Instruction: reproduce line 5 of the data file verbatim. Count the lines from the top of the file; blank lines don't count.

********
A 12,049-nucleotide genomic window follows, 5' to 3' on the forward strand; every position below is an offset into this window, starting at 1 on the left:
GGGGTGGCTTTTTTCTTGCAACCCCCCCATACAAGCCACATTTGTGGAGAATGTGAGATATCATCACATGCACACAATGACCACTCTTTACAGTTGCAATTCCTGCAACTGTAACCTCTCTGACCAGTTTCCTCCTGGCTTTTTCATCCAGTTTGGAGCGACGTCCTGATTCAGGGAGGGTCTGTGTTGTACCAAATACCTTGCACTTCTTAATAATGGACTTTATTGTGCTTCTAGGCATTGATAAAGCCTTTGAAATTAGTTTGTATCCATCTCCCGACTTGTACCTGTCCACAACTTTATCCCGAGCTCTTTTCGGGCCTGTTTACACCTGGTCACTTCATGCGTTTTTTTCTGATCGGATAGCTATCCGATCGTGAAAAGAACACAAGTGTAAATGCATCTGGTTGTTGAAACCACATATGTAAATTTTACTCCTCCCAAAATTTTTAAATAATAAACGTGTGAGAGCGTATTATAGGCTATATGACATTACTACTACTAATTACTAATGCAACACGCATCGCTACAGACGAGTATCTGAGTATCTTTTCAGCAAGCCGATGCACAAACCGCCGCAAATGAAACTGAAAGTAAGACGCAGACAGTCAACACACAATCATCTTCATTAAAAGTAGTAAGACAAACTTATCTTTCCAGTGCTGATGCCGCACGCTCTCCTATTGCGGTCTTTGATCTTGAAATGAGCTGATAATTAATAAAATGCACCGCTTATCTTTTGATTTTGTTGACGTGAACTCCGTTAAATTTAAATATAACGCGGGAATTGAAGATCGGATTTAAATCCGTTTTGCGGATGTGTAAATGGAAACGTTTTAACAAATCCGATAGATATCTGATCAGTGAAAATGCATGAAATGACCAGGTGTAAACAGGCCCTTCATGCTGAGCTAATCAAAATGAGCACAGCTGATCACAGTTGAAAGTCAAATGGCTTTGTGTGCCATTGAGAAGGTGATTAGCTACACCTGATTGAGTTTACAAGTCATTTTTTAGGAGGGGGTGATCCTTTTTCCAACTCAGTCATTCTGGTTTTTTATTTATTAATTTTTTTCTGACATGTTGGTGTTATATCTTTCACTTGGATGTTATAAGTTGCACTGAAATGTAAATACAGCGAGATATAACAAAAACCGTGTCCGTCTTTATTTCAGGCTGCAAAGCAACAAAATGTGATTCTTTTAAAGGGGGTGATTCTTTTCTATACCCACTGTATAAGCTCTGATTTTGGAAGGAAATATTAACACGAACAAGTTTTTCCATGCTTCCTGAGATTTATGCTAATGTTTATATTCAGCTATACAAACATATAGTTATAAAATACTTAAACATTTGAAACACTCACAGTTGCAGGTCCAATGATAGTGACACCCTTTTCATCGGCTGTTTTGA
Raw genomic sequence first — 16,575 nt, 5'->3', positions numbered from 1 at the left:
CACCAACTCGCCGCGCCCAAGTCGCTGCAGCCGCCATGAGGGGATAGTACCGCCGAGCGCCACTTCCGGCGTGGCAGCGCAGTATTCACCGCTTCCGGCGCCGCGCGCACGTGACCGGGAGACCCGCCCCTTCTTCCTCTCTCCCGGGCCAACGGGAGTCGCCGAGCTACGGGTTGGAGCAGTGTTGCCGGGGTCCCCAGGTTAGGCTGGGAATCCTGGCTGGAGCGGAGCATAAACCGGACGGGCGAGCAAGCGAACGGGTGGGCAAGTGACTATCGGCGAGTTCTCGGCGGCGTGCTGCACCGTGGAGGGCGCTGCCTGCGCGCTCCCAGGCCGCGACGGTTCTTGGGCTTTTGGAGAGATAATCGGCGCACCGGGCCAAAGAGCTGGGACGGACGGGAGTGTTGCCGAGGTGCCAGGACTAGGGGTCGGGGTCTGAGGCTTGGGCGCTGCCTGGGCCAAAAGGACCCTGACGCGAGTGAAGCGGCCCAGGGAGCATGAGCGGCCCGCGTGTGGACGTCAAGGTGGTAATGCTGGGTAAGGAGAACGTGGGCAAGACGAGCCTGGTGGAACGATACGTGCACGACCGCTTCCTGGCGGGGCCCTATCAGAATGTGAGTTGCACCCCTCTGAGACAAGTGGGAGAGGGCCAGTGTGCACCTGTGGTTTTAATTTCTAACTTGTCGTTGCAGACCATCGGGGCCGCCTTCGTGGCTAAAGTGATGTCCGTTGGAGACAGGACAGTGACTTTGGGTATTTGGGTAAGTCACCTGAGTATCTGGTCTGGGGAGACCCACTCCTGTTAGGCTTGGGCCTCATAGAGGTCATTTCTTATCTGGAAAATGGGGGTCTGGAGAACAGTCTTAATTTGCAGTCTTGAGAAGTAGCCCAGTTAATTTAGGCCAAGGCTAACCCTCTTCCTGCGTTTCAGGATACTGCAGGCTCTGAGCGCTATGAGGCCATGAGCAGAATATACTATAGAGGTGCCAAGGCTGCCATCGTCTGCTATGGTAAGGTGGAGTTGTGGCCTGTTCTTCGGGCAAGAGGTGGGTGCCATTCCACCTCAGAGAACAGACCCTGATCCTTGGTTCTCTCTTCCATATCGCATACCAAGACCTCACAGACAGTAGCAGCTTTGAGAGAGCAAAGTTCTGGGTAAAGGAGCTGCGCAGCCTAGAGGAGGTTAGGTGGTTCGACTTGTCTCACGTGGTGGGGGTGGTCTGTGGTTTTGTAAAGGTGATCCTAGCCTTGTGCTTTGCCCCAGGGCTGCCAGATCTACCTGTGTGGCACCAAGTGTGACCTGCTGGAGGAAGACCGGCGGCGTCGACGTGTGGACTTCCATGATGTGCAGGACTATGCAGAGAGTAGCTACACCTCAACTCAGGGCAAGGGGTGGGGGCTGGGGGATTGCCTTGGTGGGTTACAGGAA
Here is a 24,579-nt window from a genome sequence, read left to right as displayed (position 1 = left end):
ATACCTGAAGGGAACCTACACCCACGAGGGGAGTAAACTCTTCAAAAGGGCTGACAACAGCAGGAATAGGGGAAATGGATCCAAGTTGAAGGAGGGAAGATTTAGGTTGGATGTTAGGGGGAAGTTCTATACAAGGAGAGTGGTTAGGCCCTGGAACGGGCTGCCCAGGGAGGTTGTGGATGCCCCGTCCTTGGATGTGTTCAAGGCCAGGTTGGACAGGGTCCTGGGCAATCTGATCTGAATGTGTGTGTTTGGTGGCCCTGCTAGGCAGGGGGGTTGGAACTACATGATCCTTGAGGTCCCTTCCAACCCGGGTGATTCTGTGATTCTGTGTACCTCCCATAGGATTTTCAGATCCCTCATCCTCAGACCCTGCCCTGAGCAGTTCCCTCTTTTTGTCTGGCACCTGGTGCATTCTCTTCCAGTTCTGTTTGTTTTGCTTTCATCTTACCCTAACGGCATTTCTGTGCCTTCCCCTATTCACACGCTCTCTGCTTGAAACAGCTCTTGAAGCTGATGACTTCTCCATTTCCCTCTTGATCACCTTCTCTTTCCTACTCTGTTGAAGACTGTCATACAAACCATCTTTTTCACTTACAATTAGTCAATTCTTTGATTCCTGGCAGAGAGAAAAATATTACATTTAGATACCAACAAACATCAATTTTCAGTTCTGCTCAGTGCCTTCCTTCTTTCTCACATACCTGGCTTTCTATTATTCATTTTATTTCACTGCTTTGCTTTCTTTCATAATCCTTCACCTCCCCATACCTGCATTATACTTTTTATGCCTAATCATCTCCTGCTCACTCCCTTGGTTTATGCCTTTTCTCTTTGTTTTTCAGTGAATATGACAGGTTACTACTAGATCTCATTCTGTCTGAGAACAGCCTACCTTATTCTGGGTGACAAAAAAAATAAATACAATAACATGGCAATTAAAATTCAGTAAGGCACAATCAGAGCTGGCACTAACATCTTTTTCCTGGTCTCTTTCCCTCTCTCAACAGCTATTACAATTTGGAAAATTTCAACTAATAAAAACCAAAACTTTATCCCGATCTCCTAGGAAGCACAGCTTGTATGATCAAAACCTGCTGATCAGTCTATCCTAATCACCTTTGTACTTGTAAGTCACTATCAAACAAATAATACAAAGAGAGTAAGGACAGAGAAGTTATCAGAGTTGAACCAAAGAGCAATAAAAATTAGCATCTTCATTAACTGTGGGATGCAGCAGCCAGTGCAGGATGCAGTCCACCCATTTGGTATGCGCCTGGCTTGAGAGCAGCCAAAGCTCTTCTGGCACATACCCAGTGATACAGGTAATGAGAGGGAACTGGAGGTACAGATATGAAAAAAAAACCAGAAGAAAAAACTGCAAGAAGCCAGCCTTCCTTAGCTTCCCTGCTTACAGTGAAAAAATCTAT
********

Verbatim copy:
Here is a 24,579-nt window from a genome sequence, read left to right as displayed (position 1 = left end):